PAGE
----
Weber writes in the magazine, “In the Arctic language, there is a word, quniqjuk, which means the indistinct horizon of the unknown future,” and he notes that these digital devices, in many ways, emit “the light of the global future.” He also explains that qunbuq means “the brightness on the horizon that indicates the presence of ice on an ocean,” and that quabaa means travel where you have no real goal in mind, where one seeks to “split things that are frozen together.” The result is the second major artist project Weber has created for the magazine—his first, Fall 2010’s Interrogations, recently won a Silver in Best Portrait Photography from the Art and Design Club of Canada.As Weber writes in the magazine:
Surround yourself with snow and a horizon, and I think most of us would shrug our shoulders and trot off—to where, I’m not sure. One of my favourite anecdotes is from the author and traveller Bruce Chatwin, who, in the early stages of his career as an art appraiser of Impressionist paintings at Sotheby’s in London, suddenly found himself half-blind. When Chatwin’s world went unexpectedly dark, his doctor prescribed the best medicine, in one simple word—horizon.
In the Inuit language, there is a word, “quniqjuk,” that means “indistinct, hazy horizon.” Zacharias Kunuk, standing in the snow amid just such a horizon, says in his soft-spoken yet blunt way that “the Inuit are the only people to go from the Stone Age to the digital age in a single generation.”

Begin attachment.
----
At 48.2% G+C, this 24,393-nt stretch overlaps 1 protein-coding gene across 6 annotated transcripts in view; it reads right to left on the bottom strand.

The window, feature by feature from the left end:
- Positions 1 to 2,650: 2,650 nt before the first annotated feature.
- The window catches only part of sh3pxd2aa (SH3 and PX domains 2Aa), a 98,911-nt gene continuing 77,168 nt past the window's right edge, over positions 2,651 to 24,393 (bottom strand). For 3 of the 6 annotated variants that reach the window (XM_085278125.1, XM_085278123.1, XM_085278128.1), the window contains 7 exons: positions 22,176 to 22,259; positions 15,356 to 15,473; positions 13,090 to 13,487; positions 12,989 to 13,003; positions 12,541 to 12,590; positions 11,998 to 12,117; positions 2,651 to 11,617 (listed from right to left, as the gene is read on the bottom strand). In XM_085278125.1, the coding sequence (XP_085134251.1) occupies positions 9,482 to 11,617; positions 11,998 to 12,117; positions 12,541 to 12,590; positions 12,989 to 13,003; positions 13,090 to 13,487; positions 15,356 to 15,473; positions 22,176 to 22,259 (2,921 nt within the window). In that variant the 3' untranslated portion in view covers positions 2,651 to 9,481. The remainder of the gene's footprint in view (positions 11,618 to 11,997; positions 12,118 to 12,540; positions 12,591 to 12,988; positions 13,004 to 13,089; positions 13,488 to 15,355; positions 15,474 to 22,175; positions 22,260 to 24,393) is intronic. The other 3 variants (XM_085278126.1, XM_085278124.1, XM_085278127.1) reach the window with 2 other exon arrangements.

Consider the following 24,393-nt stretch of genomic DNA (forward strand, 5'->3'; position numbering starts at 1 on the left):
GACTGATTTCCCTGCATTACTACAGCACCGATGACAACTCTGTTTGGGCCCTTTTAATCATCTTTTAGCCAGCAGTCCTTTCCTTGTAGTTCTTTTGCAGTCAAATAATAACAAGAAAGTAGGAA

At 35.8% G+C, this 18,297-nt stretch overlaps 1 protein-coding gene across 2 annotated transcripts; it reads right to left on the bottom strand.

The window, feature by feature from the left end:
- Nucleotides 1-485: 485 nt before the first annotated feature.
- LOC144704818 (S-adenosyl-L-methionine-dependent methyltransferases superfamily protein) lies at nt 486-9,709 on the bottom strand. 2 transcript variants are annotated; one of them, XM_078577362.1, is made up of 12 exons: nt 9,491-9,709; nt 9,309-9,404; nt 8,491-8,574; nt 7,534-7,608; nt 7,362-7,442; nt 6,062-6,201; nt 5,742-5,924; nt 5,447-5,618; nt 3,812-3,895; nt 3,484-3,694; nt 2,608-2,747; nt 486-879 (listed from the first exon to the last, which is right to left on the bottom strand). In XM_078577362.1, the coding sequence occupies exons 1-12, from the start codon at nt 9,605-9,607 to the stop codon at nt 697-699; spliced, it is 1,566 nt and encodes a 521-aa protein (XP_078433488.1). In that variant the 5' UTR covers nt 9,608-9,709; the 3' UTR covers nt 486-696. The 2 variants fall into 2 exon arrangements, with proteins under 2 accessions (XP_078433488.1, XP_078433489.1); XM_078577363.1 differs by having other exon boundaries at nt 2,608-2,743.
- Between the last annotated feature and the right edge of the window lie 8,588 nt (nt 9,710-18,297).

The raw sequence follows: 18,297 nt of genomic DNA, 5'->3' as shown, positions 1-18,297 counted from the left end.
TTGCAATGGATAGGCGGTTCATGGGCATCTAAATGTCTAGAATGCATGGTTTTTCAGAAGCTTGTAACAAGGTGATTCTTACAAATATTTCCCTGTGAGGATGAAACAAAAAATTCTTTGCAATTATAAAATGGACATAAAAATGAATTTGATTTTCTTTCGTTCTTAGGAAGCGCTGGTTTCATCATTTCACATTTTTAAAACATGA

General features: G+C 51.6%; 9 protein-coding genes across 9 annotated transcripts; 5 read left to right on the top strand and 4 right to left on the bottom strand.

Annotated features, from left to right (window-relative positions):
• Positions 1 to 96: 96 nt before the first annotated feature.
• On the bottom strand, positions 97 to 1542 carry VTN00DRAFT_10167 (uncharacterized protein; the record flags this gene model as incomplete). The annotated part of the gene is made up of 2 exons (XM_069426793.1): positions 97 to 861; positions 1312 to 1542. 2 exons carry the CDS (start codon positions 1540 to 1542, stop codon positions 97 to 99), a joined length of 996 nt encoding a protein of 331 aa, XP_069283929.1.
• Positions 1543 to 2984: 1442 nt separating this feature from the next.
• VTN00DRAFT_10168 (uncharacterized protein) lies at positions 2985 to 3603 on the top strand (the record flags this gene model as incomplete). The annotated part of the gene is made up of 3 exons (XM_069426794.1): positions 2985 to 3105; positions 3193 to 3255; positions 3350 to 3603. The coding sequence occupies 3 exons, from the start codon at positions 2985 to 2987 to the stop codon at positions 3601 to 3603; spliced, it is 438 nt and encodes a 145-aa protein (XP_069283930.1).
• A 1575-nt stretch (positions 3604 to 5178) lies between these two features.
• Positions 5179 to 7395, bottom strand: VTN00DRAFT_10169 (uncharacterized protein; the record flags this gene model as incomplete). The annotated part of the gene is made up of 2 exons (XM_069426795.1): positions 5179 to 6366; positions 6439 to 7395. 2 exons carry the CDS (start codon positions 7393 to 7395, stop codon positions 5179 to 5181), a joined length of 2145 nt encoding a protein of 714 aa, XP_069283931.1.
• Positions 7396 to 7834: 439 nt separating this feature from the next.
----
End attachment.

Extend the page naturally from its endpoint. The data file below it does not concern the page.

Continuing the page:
What happens in one generation? What happens when “The System,” as Kunuk calls it, makes its appearance at the proverbial ice edge? A once seminomadic tribe is now subsumed by the light of the global future—cell phones, televisions, iPads—as my subjects are here. This new digital light has come to replace the ageless light of the seal-oil lamps by which the American filmmaker Robert J. Flaherty took photographs of the Inuit in the 1920s.
What is this new Inuit reality? “Qunbuq” means “the brightness on the horizon that indicates the presence of ice on the ocean.” The ice means the possible presence of life between the frozen land and the open, dangerous sea. It is the reality.
No one knows how many words the Inuit have for snow—some say more than 300. These isolated, once itinerant people also have 25 words for travel, including travel with no real goal in mind, where one seeks “to split, separate, loosen things frozen or otherwise fused together.” The word for this is “quabaa.” It is another reality.
All portrait photos were taken at Ataguttaaluk High School, Igloolik, Nunavut, April 2011